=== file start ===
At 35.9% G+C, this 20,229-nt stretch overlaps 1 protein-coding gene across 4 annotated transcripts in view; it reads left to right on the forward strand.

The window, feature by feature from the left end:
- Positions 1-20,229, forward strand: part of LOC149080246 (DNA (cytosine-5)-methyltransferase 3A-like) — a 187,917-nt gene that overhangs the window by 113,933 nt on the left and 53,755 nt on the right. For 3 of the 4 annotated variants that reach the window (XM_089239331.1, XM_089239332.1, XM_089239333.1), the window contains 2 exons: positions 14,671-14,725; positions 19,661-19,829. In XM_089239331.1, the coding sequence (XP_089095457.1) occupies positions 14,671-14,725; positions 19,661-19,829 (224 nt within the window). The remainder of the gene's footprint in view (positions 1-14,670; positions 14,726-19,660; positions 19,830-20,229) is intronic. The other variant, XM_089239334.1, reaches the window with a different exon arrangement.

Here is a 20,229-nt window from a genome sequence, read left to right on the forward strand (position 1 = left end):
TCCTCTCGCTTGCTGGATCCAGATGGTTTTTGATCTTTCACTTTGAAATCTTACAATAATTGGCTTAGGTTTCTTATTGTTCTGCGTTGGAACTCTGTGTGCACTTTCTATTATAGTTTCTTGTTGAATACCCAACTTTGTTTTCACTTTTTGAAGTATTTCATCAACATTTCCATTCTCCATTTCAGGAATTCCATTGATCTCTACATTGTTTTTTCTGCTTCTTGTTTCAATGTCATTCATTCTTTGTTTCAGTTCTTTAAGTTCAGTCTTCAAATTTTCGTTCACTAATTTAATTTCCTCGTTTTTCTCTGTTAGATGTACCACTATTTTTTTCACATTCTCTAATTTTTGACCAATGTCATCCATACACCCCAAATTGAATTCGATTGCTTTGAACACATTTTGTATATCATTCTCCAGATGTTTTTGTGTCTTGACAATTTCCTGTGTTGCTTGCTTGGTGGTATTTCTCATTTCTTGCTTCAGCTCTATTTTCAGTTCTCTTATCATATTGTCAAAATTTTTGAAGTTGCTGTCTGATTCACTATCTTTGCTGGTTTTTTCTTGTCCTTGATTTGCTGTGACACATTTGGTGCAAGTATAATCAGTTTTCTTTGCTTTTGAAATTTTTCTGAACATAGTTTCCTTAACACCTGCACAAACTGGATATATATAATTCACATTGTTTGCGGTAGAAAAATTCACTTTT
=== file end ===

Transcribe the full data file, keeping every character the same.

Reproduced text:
At 35.9% G+C, this 20,229-nt stretch overlaps 1 protein-coding gene across 4 annotated transcripts in view; it reads left to right on the forward strand.

The window, feature by feature from the left end:
- Positions 1-20,229, forward strand: part of LOC149080246 (DNA (cytosine-5)-methyltransferase 3A-like) — a 187,917-nt gene that overhangs the window by 113,933 nt on the left and 53,755 nt on the right. For 3 of the 4 annotated variants that reach the window (XM_089239331.1, XM_089239332.1, XM_089239333.1), the window contains 2 exons: positions 14,671-14,725; positions 19,661-19,829. In XM_089239331.1, the coding sequence (XP_089095457.1) occupies positions 14,671-14,725; positions 19,661-19,829 (224 nt within the window). The remainder of the gene's footprint in view (positions 1-14,670; positions 14,726-19,660; positions 19,830-20,229) is intronic. The other variant, XM_089239334.1, reaches the window with a different exon arrangement.

Here is a 20,229-nt window from a genome sequence, read left to right on the forward strand (position 1 = left end):
TCCTCTCGCTTGCTGGATCCAGATGGTTTTTGATCTTTCACTTTGAAATCTTACAATAATTGGCTTAGGTTTCTTATTGTTCTGCGTTGGAACTCTGTGTGCACTTTCTATTATAGTTTCTTGTTGAATACCCAACTTTGTTTTCACTTTTTGAAGTATTTCATCAACATTTCCATTCTCCATTTCAGGAATTCCATTGATCTCTACATTGTTTTTTCTGCTTCTTGTTTCAATGTCATTCATTCTTTGTTTCAGTTCTTTAAGTTCAGTCTTCAAATTTTCGTTCACTAATTTAATTTCCTCGTTTTTCTCTGTTAGATGTACCACTATTTTTTTCACATTCTCTAATTTTTGACCAATGTCATCCATACACCCCAAATTGAATTCGATTGCTTTGAACACATTTTGTATATCATTCTCCAGATGTTTTTGTGTCTTGACAATTTCCTGTGTTGCTTGCTTGGTGGTATTTCTCATTTCTTGCTTCAGCTCTATTTTCAGTTCTCTTATCATATTGTCAAAATTTTTGAAGTTGCTGTCTGATTCACTATCTTTGCTGGTTTTTTCTTGTCCTTGATTTGCTGTGACACATTTGGTGCAAGTATAATCAGTTTTCTTTGCTTTTGAAATTTTTCTGAACATAGTTTCCTTAACACCTGCACAAACTGGATATATATAATTCACATTGTTTGCGGTAGAAAAATTCACTTTT